topology to you in some way).
+  1. There is no point writing topology scripts, if cloud vendor doesn't expose physical
topology to you in some way. OTOH, [http://serengeti.cloudfoundry.com/ Project Serengeti]
configures the topology script automatically for vSphere.
   1. All network ports must be closed by way of firewall and routing information, apart from
those ports critical for Hadoop -which must then run with security on.
   1. All data you wish to keep must be kept on permanent storage: mounted block stores, remote
filesystems or external databases. This goes for both input and output.
   1. People or programs need to track machine failures and react to them by releasing those
machines and requesting new ones.
-  1. If the cluster is idle. some machines can be decomissioned.
+  1. If the cluster is idle. some machines can be decommissioned.
   1. If the cluster is overloaded, some temporary TaskTracker only servers can be brought
up for short periods of time, and killed when no longer needed.
   1. If the cluster needs to be expanded for a longer duration, worker nodes acting as both
a DataNode and TaskTracker can be brought up.
   1. If the entire cluster goes down or restarts, all transient hard disks will be lost (some
cloud vendors treat VM disk as transient and provide other reliable storage service, but others
are not. This note is only for previous vendor), and all data stored within the HDFS cluster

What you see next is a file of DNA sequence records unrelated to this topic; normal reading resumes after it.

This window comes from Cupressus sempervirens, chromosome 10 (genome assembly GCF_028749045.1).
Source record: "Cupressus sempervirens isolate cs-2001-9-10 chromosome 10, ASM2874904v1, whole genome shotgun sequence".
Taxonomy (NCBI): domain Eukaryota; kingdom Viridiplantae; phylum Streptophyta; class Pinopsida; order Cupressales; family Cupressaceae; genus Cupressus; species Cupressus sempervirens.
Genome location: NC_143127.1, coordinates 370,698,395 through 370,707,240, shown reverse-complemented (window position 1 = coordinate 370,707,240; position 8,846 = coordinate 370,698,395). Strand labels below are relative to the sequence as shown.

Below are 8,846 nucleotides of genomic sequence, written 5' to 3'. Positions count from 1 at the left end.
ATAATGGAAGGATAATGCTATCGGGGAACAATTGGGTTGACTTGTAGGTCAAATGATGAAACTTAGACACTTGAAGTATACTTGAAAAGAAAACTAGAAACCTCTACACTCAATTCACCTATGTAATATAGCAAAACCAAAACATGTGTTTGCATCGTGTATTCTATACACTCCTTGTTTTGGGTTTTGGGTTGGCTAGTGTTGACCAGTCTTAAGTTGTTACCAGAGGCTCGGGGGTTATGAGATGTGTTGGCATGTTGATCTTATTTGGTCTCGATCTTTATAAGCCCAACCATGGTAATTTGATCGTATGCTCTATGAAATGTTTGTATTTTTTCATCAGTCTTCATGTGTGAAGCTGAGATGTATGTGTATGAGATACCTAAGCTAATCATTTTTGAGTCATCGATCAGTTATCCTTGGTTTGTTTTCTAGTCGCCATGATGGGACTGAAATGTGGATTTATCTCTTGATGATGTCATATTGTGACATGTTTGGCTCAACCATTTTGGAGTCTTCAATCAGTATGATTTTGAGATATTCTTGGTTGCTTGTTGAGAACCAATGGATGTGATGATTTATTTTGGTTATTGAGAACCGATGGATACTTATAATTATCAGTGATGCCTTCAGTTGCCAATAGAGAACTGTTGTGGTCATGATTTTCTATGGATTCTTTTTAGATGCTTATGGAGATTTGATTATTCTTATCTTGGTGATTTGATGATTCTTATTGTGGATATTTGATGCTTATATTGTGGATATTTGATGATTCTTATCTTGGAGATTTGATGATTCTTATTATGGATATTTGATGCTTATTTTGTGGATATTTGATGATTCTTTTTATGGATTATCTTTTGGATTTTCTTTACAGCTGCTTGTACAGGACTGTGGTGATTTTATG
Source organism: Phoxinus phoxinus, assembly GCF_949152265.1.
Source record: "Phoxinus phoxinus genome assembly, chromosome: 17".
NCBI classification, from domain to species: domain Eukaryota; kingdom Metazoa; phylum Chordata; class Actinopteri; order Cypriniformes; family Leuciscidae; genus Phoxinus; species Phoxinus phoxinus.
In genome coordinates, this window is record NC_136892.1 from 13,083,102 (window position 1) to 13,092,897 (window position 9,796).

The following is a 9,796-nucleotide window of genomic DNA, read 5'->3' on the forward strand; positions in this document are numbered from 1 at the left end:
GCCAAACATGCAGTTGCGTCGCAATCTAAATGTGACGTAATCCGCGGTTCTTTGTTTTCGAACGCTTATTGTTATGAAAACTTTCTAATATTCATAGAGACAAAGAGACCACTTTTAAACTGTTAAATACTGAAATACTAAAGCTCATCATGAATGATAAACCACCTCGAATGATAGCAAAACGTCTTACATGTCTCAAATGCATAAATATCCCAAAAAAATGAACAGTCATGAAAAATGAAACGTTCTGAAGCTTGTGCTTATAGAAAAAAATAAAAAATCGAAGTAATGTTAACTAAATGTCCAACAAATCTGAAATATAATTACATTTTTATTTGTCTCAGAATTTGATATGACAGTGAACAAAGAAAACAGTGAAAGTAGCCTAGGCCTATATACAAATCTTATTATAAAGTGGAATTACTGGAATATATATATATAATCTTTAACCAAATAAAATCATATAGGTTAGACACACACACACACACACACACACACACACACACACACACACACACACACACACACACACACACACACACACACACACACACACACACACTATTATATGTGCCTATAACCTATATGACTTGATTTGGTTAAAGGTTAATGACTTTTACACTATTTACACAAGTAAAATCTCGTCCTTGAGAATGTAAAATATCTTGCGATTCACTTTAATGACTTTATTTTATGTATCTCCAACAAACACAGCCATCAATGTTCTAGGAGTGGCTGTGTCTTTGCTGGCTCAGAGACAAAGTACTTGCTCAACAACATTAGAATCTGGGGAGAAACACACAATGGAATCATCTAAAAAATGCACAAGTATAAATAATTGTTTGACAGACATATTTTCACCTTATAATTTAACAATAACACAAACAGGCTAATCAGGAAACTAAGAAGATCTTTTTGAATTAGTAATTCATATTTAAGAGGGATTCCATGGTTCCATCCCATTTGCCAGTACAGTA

with it.
  
- The most significant implication is in storage. A core architectural design of both Google's
GFS and Hadoop's GFS is that three-way replication onto local storage is ''a low-cost yet
reliable way of storing Petabytes of data.'' This design is based on physical topology (rack
and host) awareness of hadoop so it can smartly place data block across rack and host to get
survival from host/rack failure. In some cloud vendors' infrastructure, this design may no
longer valid as they don't expose physical topology (even abstracted) info to customer. In
this case, you will be disappointed when one day all your data disappears and please do not
complain if this happens after reading this page: you have been warned. If your cloud vendor
do expose this info in someway (and promise they are physical but not virtual) or you own
your cloud infrastructure, the situation is different that you still can have a reliable hadoop
cluster like in physical environment.
+ The most significant implication is in storage. A core architectural design of both Google's
GFS and Hadoop's GFS is that three-way replication onto local storage is ''a low-cost yet
reliable way of storing Petabytes of data.'' This design is based on physical topology (rack
and host) awareness of hadoop so it can smartly place data block across rack and host to get
survival from host/rack failure. In some cloud vendors' infrastructure, this design may no